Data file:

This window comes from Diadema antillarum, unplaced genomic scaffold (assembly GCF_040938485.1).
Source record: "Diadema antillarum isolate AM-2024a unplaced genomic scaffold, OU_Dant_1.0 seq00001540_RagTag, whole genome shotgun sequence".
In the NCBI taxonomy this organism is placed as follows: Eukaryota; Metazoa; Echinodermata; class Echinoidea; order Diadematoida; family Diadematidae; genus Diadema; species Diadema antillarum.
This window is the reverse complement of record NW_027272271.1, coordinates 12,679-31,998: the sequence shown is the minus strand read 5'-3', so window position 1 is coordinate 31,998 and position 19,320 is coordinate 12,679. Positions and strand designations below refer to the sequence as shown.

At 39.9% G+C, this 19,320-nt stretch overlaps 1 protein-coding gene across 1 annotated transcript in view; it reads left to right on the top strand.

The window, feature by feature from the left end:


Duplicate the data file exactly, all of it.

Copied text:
This window comes from Diadema antillarum, unplaced genomic scaffold (assembly GCF_040938485.1).
Source record: "Diadema antillarum isolate AM-2024a unplaced genomic scaffold, OU_Dant_1.0 seq00001540_RagTag, whole genome shotgun sequence".
In the NCBI taxonomy this organism is placed as follows: Eukaryota; Metazoa; Echinodermata; class Echinoidea; order Diadematoida; family Diadematidae; genus Diadema; species Diadema antillarum.
This window is the reverse complement of record NW_027272271.1, coordinates 12,679-31,998: the sequence shown is the minus strand read 5'-3', so window position 1 is coordinate 31,998 and position 19,320 is coordinate 12,679. Positions and strand designations below refer to the sequence as shown.

At 39.9% G+C, this 19,320-nt stretch overlaps 1 protein-coding gene across 1 annotated transcript in view; it reads left to right on the top strand.

The window, feature by feature from the left end: